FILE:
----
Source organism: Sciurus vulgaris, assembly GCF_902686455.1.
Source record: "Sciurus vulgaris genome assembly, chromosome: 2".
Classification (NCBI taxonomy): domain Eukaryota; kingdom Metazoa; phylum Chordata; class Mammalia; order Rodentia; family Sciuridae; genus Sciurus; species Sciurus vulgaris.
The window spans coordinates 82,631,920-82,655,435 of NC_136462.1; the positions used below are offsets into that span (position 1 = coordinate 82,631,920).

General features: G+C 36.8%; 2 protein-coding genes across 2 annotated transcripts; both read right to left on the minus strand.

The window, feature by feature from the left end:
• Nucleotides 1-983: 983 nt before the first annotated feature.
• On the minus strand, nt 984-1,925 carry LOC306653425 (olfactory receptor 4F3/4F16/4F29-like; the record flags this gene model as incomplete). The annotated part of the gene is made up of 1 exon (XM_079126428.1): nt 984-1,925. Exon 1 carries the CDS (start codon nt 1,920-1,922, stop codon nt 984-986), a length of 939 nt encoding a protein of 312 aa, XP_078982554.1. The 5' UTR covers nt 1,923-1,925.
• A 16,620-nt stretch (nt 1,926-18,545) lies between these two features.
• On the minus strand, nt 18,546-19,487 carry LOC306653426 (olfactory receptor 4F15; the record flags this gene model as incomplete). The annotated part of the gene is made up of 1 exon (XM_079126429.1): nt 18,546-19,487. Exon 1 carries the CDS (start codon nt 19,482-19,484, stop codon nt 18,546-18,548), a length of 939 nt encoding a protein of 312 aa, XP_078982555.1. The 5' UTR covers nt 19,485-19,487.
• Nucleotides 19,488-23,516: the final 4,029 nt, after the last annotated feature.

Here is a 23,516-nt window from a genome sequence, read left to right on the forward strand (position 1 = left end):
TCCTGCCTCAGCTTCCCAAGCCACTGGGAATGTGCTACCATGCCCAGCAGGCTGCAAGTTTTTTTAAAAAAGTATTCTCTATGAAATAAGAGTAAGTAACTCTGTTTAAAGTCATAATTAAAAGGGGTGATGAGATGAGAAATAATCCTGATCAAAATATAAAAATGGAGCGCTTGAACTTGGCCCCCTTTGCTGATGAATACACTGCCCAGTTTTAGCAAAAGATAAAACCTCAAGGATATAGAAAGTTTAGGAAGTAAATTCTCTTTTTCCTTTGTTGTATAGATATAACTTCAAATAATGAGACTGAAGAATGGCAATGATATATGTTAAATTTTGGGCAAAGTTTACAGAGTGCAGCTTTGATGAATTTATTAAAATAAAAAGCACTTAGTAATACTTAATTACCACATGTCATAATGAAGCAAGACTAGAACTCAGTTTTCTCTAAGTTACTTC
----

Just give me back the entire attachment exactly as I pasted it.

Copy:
Source organism: Sciurus vulgaris, assembly GCF_902686455.1.
Source record: "Sciurus vulgaris genome assembly, chromosome: 2".
Classification (NCBI taxonomy): domain Eukaryota; kingdom Metazoa; phylum Chordata; class Mammalia; order Rodentia; family Sciuridae; genus Sciurus; species Sciurus vulgaris.
The window spans coordinates 82,631,920-82,655,435 of NC_136462.1; the positions used below are offsets into that span (position 1 = coordinate 82,631,920).

General features: G+C 36.8%; 2 protein-coding genes across 2 annotated transcripts; both read right to left on the minus strand.

The window, feature by feature from the left end:
• Nucleotides 1-983: 983 nt before the first annotated feature.
• On the minus strand, nt 984-1,925 carry LOC306653425 (olfactory receptor 4F3/4F16/4F29-like; the record flags this gene model as incomplete). The annotated part of the gene is made up of 1 exon (XM_079126428.1): nt 984-1,925. Exon 1 carries the CDS (start codon nt 1,920-1,922, stop codon nt 984-986), a length of 939 nt encoding a protein of 312 aa, XP_078982554.1. The 5' UTR covers nt 1,923-1,925.
• A 16,620-nt stretch (nt 1,926-18,545) lies between these two features.
• On the minus strand, nt 18,546-19,487 carry LOC306653426 (olfactory receptor 4F15; the record flags this gene model as incomplete). The annotated part of the gene is made up of 1 exon (XM_079126429.1): nt 18,546-19,487. Exon 1 carries the CDS (start codon nt 19,482-19,484, stop codon nt 18,546-18,548), a length of 939 nt encoding a protein of 312 aa, XP_078982555.1. The 5' UTR covers nt 19,485-19,487.
• Nucleotides 19,488-23,516: the final 4,029 nt, after the last annotated feature.

Here is a 23,516-nt window from a genome sequence, read left to right on the forward strand (position 1 = left end):
TCCTGCCTCAGCTTCCCAAGCCACTGGGAATGTGCTACCATGCCCAGCAGGCTGCAAGTTTTTTTAAAAAAGTATTCTCTATGAAATAAGAGTAAGTAACTCTGTTTAAAGTCATAATTAAAAGGGGTGATGAGATGAGAAATAATCCTGATCAAAATATAAAAATGGAGCGCTTGAACTTGGCCCCCTTTGCTGATGAATACACTGCCCAGTTTTAGCAAAAGATAAAACCTCAAGGATATAGAAAGTTTAGGAAGTAAATTCTCTTTTTCCTTTGTTGTATAGATATAACTTCAAATAATGAGACTGAAGAATGGCAATGATATATGTTAAATTTTGGGCAAAGTTTACAGAGTGCAGCTTTGATGAATTTATTAAAATAAAAAGCACTTAGTAATACTTAATTACCACATGTCATAATGAAGCAAGACTAGAACTCAGTTTTCTCTAAGTTACTTC